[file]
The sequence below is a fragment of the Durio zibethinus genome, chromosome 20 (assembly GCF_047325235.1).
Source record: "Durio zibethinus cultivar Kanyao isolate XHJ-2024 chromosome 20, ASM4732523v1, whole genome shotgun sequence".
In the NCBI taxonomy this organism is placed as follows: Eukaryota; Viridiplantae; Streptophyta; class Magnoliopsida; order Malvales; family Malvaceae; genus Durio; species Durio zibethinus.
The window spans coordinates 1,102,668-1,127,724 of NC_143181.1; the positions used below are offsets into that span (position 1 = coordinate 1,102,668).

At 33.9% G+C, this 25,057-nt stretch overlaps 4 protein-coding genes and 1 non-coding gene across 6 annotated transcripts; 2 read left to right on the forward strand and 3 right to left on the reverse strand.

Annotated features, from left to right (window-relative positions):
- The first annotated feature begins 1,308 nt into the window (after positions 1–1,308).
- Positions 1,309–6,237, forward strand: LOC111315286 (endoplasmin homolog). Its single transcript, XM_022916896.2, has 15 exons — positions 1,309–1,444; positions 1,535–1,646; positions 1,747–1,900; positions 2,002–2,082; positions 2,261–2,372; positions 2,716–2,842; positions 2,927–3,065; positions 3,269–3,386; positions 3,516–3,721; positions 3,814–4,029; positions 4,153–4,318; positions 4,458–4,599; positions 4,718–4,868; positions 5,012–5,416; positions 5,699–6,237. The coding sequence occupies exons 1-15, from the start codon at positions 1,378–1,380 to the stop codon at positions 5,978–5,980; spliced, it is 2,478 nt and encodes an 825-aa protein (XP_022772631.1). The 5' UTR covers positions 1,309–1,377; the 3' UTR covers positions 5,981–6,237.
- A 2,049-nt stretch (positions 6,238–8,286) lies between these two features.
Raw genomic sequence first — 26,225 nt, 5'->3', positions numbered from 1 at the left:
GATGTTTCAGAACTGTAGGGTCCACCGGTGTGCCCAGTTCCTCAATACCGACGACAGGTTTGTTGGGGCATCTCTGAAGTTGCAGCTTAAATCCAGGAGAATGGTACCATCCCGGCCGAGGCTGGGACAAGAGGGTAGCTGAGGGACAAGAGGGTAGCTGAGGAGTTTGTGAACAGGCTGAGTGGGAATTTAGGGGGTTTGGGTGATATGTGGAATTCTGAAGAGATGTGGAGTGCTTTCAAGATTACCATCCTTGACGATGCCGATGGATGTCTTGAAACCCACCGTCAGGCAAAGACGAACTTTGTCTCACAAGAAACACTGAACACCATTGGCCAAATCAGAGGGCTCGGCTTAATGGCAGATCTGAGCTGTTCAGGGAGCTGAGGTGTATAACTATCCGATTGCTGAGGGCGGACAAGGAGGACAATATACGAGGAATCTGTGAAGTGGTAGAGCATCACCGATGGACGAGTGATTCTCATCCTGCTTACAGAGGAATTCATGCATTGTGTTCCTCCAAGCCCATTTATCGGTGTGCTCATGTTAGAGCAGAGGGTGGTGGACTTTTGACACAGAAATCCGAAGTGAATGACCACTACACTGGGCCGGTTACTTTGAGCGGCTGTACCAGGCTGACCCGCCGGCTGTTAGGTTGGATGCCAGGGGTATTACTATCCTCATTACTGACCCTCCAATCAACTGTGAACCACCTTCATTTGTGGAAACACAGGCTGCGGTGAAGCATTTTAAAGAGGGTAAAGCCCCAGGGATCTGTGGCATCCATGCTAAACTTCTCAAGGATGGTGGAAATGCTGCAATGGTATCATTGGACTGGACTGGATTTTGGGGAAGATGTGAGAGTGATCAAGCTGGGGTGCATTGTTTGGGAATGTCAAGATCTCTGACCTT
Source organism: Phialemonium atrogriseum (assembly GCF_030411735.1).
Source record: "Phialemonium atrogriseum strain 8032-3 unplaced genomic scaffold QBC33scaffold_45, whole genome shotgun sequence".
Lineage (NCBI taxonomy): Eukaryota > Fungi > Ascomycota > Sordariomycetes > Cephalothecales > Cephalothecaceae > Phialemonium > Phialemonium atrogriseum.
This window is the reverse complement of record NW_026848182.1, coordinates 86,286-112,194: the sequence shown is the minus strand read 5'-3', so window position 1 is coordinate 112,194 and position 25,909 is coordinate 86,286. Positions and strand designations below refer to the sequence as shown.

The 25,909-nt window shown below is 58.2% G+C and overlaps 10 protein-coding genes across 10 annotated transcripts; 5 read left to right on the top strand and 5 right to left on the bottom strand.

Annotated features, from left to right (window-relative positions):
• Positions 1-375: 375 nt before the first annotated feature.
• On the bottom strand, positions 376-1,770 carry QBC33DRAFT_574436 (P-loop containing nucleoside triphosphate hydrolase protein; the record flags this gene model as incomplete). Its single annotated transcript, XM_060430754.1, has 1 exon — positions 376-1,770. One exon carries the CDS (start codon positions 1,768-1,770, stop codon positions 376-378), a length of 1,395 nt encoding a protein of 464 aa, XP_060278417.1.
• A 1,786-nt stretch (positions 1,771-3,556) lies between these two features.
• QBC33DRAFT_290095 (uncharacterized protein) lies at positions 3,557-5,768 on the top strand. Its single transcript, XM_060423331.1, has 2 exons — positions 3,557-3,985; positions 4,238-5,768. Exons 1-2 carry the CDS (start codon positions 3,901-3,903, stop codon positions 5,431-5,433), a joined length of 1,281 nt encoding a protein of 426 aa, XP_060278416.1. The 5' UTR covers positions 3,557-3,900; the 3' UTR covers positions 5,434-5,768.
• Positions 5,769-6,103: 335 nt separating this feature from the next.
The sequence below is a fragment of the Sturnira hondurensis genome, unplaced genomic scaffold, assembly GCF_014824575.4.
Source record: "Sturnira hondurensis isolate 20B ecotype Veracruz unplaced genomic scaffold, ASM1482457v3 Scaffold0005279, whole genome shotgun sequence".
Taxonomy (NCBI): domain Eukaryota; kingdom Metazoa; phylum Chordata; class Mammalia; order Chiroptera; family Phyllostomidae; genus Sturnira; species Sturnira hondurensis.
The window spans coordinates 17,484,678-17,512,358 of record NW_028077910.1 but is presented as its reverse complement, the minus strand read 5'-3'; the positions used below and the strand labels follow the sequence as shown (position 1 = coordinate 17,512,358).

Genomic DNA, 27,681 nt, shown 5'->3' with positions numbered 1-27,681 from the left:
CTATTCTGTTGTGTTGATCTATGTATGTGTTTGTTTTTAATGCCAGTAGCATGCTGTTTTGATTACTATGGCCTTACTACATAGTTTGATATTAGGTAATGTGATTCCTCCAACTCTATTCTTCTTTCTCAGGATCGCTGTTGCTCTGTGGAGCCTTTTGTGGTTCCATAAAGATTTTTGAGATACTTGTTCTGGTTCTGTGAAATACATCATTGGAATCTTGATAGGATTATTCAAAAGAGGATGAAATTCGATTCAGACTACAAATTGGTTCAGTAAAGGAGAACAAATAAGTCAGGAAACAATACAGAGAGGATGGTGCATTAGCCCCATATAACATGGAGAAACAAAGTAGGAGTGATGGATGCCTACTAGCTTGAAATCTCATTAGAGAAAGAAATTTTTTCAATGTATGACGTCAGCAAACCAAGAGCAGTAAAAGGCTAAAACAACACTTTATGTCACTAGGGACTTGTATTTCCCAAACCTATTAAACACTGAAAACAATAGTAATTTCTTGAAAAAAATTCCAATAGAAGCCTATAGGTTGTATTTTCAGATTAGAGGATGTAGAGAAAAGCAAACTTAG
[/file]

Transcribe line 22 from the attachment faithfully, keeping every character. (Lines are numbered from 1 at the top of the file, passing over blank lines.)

• Positions 5,769-6,103: 335 nt separating this feature from the next.